Mask bylaw not tied to government funding: politicians

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By Bruce Corcoran

The first response by local politicians to social media accusations that Chatham-Kent’s mask bylaw came about because of funding from senior governments was surprise.

Brock McGregor, the councillor who brought forward the motion for a mask bylaw in Chatham-Kent at council’s Aug. 10 meeting, said to tie the funding to the mask bylaw is unfounded.

“There was an awareness there would definitely be funding coming. It was no way attached to any behaviour around masking,” he said.

McGregor brought the motion forward at the Aug. 10 meeting of council. Two days later, the announcement of the level of funding – $5.8 million – Chatham-Kent would receive to help cover the added costs of dealing with COVID-19, was announced by the province. But the distribution of funding was not isolated to Chatham-Kent.

“The recovery plan was accessed by all 444 municipalities in Ontario. A decision by our council on a Monday night, I can’t imagine had any impact on the decisions behind a federal/provincial program of $4 billion,” he said.

Ontario Premier Doug Ford hinted in late July funding was coming for municipalities, but nothing was finalized at that point.

Chatham-Kent Mayor Darrin Canniff stressed the $5.8 million was in no way tied to the mask bylaw.

“That has absolutely nothing to do with it. Whether we had masks or didn’t have a mask bylaw, every municipality in the province received money,” he said. “It is money to cover the costs of COVID.”

In comments made on social media and on The Chatham Voice’s website on a story on Saturday’s mask protest in Chatham, numerous people attempted to link the $5.8 million in support funding to the mask bylaw.

“It should be our choice, not one forced on us because of the $5.8 million Canniff and council received. They sold us out,” wrote Denyse Lake.

It is and always has been about the money! Chatham(-Kent) received, I believe, $5.8 million federal dollars to implement this ridiculous mask mandate,” typed Thomas Michael Anderson.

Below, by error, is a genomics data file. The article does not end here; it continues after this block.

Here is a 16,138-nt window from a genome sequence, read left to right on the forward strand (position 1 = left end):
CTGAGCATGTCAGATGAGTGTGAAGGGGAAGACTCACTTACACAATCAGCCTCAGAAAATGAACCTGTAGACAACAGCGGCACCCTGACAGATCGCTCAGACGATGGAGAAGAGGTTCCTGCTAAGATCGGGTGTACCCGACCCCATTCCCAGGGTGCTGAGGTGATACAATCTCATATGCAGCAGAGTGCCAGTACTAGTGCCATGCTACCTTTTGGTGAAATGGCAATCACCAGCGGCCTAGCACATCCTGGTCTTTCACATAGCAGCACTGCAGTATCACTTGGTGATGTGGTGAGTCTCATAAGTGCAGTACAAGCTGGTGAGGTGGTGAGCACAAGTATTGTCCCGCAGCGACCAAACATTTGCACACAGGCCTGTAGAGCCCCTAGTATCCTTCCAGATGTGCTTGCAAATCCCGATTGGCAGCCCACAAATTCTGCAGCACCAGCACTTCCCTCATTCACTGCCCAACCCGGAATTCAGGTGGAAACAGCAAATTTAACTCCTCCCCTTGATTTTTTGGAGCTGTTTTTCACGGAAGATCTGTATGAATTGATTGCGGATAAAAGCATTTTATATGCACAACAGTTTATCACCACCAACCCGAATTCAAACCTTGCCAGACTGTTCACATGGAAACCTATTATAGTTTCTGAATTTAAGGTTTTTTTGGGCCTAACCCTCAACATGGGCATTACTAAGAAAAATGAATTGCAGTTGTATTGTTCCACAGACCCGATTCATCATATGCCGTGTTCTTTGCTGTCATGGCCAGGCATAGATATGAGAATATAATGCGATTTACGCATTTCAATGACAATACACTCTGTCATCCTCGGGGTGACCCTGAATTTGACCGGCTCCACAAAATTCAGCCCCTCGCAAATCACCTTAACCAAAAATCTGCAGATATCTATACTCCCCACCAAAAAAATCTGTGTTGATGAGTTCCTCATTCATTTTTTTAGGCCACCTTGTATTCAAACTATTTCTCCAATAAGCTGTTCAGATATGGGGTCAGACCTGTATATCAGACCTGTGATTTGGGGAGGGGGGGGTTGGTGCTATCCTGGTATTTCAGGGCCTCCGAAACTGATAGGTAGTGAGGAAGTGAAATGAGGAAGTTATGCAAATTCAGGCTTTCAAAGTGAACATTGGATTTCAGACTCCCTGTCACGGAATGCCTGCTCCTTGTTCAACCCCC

“The only reason that it’s even an issue now, six months in, is because our city council got $5.8 million from the Safe Restart Program the government is pushing, not because we have the numbers that suggest we are a hotspot,” Laura Fenton said.

Dave Epp, MP for Chatham-Kent Leamington, who sits in opposition to the Trudeau government, said people are connecting dots that just aren’t there.

“Unfortunately, we have to bank on people’s critical thinking skills. For those who want to follow the money, it was $19 billion in federal funding that was put through the provinces to municipalities to help them address the extraordinary costs to help them through the COVID-19 pandemic,” he said. “Critical thinking skills at times are lost. I am not aware of any conditions tied to masking. I don’t think there were strings attached, other than responding to the costs of COVID.”
Epp credited Chatham Voice reporter Jenna Cocullo for accurately detailing the funding here.

Canniff said council voted and brought in mandatory mask requirements in enclosed public spaces in much the same way most of the rest of Ontario’s municipalities have done.

“We did it for that extra layer of safety. Some say it’s not safer, others say it is. Basically, every other municipality in the province did it, saying it’s an extra safety factor. We want to be safe during this time,” he said.

Fabric masks are utilized not to prevent a mask wearer from possibly catching COVID, but to potentially transmit it if they have it.

Municipal officials remind residents that “wearing a mask is only one aspect in reducing an individual’s chances of contracting COVID-19”. 

As directed by public health, individuals must still maintain physical distancing of two metres at all times, wash their hands with soap and water or use hand sanitizer with 70-per-cent alcohol frequently, and stay home and get tested if they are not feeling well.

Dr. David Colby, Chatham-Kent’s medical officer of health, had recommended against using masks to help prevent the possible spread of COVID-19, as he feared people would forget to social distance and wash their hands regularly.

Just two days after council voted to enact the bylaw, Colby said he was happy that council’s bylaw included provisions for physical distancing and hand hygiene.

Canniff said he can’t wait for council to repeal the mask bylaw.

“There’s no time limit on it right now. I would like to get rid of it as soon as we can. I don’t like wearing a mask myself, but it’s safety-related and we all have to deal with it,” he said. “There is the exemption where if you medically can’t wear it, you don’t have to wear it.”

McGregor admits he is surprised the bylaw has led to such polarization on the subject.

“A masking bylaw is pretty minimally invasive. It’s just another step we can take. One small thing is receiving a lot of attention,” he said.

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